Then came England's response as they set the tone with driving lineouts. It was the calmness and decisiveness with which they operated so that was so impressive. First it appeared that Vunipola had scored, but referee Craig Joubert asked the wrong question of the television match official – asking "try or no try?" rather than "is there any reason why I cannot award the try?" – and it was disallowed. It was one of those that any rugby player instinctively knows was a score even if there was not conclusive video evidence to prove as much.

The pressure continued. And when from a scruffy England scrummage Read knocked on, Launchbury picked up to dive over. Farrell converted and added two more penalties, as New Zealand were suddenly pressurised into mistakes. The game, and its momentum, had changed dramatically.

New Zealand had lost Carter on the occasion of his 100th cap after 25 minutes with a leg injury and on 32 minutes Read was sent to the sin-bin for diving at the side of a ruck in New Zealand's 22. A warning had been issued and Read was the next to offend.

New Zealand's scrummage had been under pressure, and England were further heartened by the exit of both visiting props – Tony Woodcock at the interval, and Franks soon afterwards – but still they could not score in the short period while Read was still absent.

Aaron Cruden, on for Carter, hit a post with a penalty but Farrell reduced the deficit to 20-19 when Chris Ashton was blatantly impeded by replacement Wyatt Crockett after kicking ahead. Seven minutes later England took the lead with another Farrell penalty. Memories of last year's victory were being stirred.

But New Zealand had begun to realise that wrestling England's forwards was not bringing rewards. Their tackles were sharper and they looked more for territory. You sensed that if an opportunity arose, they would take it. They duly did, as Nonu set up Savea, despite Brown's brilliant tackle. Cruden converted, and then added a penalty with nine minutes to go.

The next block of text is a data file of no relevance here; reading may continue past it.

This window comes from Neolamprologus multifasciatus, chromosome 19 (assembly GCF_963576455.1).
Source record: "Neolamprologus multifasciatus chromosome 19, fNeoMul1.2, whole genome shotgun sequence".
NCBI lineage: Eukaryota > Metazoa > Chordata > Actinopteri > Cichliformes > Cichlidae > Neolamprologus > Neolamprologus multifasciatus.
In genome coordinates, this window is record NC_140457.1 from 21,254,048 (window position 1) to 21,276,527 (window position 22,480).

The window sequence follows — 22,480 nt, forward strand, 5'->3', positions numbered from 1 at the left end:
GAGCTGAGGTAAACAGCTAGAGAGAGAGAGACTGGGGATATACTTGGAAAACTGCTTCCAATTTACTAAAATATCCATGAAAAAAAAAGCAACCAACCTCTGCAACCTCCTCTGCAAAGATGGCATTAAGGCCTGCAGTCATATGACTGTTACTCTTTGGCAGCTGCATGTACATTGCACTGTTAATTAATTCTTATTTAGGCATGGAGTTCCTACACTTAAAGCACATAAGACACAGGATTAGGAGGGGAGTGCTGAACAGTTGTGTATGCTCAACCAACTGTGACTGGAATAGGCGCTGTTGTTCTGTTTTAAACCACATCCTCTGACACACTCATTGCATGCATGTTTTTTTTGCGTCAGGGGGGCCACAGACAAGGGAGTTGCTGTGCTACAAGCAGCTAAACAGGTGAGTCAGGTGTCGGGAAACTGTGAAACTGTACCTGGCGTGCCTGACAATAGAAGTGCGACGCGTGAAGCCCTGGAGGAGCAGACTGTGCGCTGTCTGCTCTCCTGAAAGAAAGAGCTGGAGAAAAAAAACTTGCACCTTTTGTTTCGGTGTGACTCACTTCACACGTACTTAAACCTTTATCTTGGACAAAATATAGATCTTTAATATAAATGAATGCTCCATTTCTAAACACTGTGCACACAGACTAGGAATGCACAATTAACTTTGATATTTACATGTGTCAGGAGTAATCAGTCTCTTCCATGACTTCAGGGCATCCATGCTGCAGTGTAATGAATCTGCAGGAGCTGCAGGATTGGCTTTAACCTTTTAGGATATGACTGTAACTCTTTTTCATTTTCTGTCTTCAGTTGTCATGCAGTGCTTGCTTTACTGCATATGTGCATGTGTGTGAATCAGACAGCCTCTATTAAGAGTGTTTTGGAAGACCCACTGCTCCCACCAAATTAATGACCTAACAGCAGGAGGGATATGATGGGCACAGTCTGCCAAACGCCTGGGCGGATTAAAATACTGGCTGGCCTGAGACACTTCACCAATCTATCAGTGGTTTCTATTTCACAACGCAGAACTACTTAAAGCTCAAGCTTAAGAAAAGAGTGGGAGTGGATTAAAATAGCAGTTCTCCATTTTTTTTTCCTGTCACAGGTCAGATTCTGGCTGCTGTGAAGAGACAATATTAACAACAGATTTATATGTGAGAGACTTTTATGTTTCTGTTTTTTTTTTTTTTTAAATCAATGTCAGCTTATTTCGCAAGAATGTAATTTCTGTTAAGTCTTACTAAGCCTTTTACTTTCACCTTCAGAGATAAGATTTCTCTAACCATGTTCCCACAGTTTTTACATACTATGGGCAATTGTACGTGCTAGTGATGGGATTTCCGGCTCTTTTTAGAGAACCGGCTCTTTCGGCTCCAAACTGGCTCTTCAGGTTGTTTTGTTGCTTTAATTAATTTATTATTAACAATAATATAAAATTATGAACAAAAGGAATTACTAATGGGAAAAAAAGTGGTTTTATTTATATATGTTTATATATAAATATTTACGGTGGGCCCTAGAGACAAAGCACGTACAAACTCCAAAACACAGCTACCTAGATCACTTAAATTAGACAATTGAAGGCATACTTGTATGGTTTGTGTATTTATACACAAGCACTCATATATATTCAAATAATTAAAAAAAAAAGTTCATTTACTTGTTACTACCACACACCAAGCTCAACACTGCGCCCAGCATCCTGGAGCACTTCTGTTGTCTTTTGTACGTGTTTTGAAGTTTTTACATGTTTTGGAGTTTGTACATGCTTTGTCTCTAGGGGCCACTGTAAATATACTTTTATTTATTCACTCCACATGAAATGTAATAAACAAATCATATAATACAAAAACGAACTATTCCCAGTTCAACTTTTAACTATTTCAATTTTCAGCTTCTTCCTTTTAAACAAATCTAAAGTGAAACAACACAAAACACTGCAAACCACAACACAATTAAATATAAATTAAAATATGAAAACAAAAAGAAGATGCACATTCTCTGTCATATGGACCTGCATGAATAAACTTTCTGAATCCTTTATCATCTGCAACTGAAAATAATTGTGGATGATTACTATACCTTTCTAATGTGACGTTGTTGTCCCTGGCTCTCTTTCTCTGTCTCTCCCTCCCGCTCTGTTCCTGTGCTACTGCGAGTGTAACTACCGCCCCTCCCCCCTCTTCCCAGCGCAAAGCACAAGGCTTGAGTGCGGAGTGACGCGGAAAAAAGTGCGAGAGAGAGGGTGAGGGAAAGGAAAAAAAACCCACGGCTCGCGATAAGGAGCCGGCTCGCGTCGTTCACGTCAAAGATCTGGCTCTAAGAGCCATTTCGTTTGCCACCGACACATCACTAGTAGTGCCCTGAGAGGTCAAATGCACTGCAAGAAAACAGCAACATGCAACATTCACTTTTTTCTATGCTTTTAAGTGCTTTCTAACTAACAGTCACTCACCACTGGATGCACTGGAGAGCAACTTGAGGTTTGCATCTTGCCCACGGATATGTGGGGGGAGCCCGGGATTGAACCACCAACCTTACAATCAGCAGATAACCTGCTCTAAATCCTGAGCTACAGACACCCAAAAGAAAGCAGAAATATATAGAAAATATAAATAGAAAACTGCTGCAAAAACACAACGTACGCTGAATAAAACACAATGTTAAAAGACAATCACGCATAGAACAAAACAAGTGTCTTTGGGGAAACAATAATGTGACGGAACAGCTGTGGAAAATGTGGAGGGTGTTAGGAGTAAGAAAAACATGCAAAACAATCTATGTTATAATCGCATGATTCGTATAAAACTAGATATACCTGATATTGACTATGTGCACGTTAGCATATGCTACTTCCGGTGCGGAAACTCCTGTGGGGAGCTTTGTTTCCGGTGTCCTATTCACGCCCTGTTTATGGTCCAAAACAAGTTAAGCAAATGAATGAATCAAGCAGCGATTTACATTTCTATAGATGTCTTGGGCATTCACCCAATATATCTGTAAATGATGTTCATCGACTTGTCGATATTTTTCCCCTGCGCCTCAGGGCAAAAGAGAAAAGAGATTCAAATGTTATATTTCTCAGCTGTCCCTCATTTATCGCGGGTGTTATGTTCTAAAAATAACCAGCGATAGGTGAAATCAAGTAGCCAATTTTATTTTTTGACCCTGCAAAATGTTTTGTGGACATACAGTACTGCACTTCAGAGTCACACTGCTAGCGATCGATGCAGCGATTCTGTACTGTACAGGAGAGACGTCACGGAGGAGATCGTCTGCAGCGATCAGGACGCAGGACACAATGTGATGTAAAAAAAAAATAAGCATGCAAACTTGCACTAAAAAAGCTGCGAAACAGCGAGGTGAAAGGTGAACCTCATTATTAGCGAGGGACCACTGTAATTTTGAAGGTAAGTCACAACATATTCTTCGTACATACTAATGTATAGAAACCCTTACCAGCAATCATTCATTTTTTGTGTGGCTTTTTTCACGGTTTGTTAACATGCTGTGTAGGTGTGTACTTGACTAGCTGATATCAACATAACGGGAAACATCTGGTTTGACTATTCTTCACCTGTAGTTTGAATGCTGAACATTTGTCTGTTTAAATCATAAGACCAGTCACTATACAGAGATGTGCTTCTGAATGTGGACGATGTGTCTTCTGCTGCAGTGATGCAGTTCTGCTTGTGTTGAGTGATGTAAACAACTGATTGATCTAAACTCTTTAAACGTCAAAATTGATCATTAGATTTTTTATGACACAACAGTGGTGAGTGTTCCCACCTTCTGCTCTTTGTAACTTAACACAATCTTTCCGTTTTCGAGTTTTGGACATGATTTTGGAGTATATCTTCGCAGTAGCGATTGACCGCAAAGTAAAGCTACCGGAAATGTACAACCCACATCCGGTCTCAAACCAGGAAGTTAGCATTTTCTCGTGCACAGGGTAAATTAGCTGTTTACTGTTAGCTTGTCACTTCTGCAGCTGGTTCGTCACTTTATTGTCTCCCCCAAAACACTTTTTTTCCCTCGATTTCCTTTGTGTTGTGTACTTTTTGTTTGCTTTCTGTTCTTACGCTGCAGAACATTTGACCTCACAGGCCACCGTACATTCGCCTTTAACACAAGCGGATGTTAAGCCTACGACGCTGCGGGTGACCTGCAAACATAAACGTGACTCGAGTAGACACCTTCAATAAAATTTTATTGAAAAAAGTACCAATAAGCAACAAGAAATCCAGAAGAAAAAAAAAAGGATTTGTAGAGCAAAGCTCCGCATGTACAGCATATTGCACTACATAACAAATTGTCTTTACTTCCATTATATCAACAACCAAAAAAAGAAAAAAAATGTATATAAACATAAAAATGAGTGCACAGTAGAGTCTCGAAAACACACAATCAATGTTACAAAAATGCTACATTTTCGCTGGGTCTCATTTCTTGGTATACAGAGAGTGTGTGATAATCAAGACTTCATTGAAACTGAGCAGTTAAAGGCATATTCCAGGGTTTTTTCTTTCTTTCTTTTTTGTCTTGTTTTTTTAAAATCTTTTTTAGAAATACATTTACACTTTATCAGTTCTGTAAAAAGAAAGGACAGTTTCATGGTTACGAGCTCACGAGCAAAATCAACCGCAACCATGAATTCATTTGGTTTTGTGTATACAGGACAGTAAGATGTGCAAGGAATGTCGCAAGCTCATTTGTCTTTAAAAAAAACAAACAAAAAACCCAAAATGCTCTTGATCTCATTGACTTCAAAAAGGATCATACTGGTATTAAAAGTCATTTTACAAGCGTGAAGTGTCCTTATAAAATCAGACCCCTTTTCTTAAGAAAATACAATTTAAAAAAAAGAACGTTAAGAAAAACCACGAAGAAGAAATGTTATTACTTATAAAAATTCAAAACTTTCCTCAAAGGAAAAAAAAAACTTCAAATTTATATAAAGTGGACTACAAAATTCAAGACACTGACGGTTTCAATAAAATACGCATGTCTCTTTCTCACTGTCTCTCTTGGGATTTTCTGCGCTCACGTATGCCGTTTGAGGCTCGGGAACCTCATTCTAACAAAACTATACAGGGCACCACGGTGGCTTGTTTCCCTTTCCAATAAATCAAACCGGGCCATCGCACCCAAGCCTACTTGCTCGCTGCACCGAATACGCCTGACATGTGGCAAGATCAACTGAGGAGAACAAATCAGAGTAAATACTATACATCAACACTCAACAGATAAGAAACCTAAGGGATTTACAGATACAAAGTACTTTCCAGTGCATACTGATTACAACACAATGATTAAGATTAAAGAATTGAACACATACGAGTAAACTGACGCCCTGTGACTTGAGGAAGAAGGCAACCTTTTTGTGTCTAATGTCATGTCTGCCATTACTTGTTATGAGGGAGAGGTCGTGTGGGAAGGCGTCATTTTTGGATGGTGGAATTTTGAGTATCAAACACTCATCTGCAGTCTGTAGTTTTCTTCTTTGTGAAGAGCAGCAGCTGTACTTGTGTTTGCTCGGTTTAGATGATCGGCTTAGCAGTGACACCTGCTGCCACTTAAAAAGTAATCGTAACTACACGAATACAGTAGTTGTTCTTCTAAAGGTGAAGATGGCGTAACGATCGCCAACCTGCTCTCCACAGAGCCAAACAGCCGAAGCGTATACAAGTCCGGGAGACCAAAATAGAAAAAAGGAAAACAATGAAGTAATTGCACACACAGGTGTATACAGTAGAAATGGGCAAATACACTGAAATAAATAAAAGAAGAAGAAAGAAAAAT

And that was that. The victory for New Zealand was deserved, but so too should be the plaudits for England. They are young and, in parts, inexperienced and this was undoubtedly a step forward against the best side in the world.

Scorers – England: J Launchbury try, O Farrell con, 5 pens. New Zealand: J Savea 2 tries, K Read try, D Carter 2 cons, pen, A Cruden con, 2 pens.

England: M Brown; C Ashton, J Tomkins (A Goode 76), B Twelvetrees, B Foden; O Farrell (T Flood 67), L Dickson (B Youngs 65); J Marler (M Mullan 76), D Hartley (T Youngs 50), D Cole (D Wilson 76); J Launchbury (G Parling 46), C Lawes; T Wood, C Robshaw, B Vunipola (B Morgan 57).

New Zealand: I Dagg; C Piutau (R Crotty 71), B Smith, M Nonu, J Savea; D Carter (A Cruden 25), A Smith (T Kerr-Barlow 71); T Woodcock (W Crockett 40), K Mealamu (D Coles 62), O Franks (C Faumuina 42); B Retallick (L Romano 69), S Whitelock; L Messam (S Luatua 67), R McCaw, K Read.

Referee: C Joubert (South Africa)